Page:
Mr. Spielberg appears determined not to repeat his Amistad experience, especially with a movie that is getting much better advance hype than his ponderous slave-ship drama. By getting the cooperation and unqualified endorsement of perhaps the foremost World War II historian, Mr. Spielberg has essentially bought himself insurance against any writer–war historian or novelist–coming forward to mar his campaign for another gold statuette.
Whether or not Mr. Ambrose would have had an intellectual property case were he not such a fan of the film is not an easily answered question. Even though Mr. Ambrose reconstructed those World War II battles by interviewing thousands of veterans, officers and government officials, Peter Perkins, an intellectual property attorney with the firm of Fross, Zelnick, Lehrman & Zissu P.C. explained that “facts are not copyrightable,” and that the copyright law “doesn’t reward pure research, it rewards creative expression.” That said, Mr. Perkins also explained that “there is a potential that an interview can become a joint work in copyright between the interviewer and the interviewee.” There “is an art and a skill to proper interviewing,” he said. But determining whether there might be a case would involve scrutinizing both the film’s screenplay (by Robert Rodat, whose pitch and script initially hooked Mr. Spielberg) and Mr. Ambrose’s books.
Given that Mr. Ambrose didn’t even break six figures with his consultant’s gig, Mr. Spielberg’s insurance has come mighty cheap by Hollywood standards. (Perhaps the director is on a frugality kick. He is said to be mighty proud of doing a movie that re-creates the epic D-Day battle for a reasonable $60 million.)
When The Transom pointed out to Mr. Ambrose that most people in his position would have pulled a Brinks truck up to Dreamworks’ offices, the historian explained that he took such a reasonable fee “because I saw the movie before I signed the contract. I just think so much of the movie that I’m as pleased as I can be that I’m connected with it.”
Mr. Spielberg was not available to comment, but Mr. Levy denied that Mr. Ambrose’s involvement was in any way a pre-emptive move to prevent an Amistad -like incident over Saving Private Ryan . Mr. Levy confirmed that Mr. Ambrose’s books were used as key source material for the making of the film, but he said that other knowledgeable military sources were used as well, including Dale Dye, who served as a technical adviser on this film and other war movies, including Born on the Fourth of July . (Mr. Dye even ran a preproduction boot camp for the Ryan stars.)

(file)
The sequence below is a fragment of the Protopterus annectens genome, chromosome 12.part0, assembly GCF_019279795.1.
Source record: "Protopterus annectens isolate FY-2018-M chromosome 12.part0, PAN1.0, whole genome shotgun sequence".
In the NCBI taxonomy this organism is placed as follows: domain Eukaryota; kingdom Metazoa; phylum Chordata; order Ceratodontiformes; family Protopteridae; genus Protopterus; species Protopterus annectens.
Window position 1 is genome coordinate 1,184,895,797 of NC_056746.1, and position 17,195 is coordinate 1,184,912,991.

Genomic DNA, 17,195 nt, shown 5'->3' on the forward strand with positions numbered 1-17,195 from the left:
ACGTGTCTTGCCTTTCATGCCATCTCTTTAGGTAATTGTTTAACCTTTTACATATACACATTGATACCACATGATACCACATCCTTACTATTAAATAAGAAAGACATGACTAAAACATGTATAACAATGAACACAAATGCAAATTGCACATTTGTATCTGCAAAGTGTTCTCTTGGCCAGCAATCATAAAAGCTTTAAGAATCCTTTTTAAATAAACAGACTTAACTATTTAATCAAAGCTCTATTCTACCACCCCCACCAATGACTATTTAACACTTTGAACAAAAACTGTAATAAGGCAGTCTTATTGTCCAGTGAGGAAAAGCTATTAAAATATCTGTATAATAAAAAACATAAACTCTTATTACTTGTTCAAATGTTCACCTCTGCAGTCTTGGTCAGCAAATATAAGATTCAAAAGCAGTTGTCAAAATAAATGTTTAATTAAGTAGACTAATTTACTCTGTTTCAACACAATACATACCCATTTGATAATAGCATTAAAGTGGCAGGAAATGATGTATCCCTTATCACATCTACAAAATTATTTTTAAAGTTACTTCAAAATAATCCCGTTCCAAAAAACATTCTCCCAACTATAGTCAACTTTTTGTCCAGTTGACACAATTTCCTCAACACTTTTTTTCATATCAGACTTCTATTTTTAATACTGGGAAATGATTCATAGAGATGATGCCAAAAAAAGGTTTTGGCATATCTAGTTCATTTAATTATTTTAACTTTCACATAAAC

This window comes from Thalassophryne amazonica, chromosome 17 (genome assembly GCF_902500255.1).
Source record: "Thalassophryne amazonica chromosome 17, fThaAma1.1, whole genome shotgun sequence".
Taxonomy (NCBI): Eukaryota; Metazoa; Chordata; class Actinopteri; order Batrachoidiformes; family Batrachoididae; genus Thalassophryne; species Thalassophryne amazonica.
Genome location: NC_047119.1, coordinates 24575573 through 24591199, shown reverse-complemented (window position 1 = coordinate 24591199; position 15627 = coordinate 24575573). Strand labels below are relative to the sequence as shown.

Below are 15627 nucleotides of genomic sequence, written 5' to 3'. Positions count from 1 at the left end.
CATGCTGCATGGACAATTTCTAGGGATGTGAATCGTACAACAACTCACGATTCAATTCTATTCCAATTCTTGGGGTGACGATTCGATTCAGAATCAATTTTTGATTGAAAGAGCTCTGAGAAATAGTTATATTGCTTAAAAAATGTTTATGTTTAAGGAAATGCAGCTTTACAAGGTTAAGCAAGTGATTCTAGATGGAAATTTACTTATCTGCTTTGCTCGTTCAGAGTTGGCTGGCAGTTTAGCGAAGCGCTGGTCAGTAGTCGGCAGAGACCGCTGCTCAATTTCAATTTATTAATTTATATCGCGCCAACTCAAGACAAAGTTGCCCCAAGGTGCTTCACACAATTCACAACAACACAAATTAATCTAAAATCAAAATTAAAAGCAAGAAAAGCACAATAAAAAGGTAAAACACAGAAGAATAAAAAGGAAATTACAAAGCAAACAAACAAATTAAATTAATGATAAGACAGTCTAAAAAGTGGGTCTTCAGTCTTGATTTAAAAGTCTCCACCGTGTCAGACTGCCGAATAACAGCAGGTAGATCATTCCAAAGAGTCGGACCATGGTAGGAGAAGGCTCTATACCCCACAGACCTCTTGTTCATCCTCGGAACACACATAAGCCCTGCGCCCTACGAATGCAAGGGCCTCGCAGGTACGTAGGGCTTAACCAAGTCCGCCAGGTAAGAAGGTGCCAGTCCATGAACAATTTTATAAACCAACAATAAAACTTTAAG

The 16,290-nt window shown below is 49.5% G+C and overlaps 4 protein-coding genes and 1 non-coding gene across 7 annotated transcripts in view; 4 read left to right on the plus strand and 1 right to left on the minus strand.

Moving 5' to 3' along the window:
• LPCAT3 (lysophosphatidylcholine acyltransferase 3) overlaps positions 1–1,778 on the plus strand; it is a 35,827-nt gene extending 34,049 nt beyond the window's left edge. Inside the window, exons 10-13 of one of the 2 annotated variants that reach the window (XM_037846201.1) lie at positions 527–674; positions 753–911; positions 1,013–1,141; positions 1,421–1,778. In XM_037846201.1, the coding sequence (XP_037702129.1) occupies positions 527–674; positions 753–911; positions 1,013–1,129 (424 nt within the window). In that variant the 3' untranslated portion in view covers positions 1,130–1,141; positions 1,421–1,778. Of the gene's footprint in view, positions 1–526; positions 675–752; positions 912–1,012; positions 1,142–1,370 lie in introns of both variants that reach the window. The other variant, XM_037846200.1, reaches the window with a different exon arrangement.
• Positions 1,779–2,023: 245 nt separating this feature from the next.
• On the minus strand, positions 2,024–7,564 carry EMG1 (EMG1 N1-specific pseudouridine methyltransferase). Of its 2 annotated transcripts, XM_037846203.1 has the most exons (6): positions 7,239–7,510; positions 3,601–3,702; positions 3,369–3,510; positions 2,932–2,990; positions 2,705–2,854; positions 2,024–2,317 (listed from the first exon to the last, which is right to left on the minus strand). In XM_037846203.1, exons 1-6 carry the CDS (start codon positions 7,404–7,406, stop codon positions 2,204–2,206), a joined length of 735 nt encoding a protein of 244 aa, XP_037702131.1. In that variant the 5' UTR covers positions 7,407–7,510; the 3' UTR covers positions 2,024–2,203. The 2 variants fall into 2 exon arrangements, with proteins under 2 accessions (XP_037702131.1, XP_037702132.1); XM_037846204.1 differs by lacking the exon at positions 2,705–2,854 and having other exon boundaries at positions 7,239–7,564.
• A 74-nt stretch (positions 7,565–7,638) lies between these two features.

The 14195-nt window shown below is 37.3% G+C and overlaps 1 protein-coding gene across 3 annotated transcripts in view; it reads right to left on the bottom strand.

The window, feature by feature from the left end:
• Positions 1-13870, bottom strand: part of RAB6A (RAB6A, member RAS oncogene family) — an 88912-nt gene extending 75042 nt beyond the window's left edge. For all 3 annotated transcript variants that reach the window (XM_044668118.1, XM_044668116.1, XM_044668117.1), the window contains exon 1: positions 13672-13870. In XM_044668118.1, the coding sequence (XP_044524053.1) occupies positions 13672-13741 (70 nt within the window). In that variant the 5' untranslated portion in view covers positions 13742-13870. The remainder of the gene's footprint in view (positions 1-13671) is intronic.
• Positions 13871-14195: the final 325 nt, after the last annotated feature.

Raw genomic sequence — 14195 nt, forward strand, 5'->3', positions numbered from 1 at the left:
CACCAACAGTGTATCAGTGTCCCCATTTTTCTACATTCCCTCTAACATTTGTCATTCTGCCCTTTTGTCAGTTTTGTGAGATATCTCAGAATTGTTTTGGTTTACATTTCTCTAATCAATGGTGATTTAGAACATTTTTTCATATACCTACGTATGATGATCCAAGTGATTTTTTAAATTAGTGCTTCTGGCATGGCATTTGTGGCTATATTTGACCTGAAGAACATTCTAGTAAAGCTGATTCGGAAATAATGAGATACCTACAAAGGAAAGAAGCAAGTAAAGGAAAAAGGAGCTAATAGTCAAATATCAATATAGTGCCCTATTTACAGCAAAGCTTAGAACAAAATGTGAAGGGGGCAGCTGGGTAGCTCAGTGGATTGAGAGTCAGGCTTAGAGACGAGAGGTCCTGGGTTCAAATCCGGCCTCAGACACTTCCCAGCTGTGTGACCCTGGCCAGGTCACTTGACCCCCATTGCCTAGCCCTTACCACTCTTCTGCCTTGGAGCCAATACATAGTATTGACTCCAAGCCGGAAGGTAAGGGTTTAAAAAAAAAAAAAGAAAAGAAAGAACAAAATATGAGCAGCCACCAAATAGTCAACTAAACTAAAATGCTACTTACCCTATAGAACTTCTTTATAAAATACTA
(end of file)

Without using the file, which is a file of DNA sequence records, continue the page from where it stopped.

“Steven wanted to show the movie to Ambrose with the idea of having him look at it and to tell us, frankly, did we nail it? Did we represent what these guys went through?” After Mr. Ambrose was bowled over by that “95 percent finished” print he saw, Mr. Levy said the professor “then … wanted to help us with it.”
Mr. Ambrose could not be reached to comment on this point, but his son, Hugh Ambrose, who said he functions as his father’s agent, told The Transom that while his father did express his enthusiasm to Mr. Spielberg over the film, it was the director’s camp who approached the professor.
Mr. Levy said that Dreamworks enlisted Mr. Ambrose “for media purposes” and that it entered into a contract with him because “you’ve got to book this guy in advance. He gets enormous fees for lectures.… We would have been crazy not to go to him and enlist him in our media campaign,” said Mr. Levy. “We’re not the experts.”
So why did Mr. Spielberg go to Mr. Ambrose after his film was made? Because, said Mr. Levy, the published books were there to be read. “It’s like going to newspaper vaults.” Moreover, he said, “it’s not like saying we’re making the movie out of [Mr. Ambrose's] book. It’s a huge difference. The movie is fictional to begin with. The facts of the [historical] events are what you want to get as closely as possible.”
The plot of the film involves a group of soldiers led by Mr. Hanks who are sent on an against-all-odds post-D-Day mission to find and safely return home Pvt. James Ryan, played by Mr. Damon, after all of his brothers have been killed in combat. The plot is fictional, although it has a real-life parallel–a story, in fact, that Mr. Ambrose wrote about in his 1992 book Band of Brothers . Army Sgt. Frederick Niland was removed from the battlefield and returned to his hometown of Buffalo, N.Y., after two of his brothers were killed in fighting (one on D-Day) and a third was shot down over Burma and missing in action. In reality, said Mr. Ambrose, “they found [Sergeant Niland's brother] right away and got him out of there.”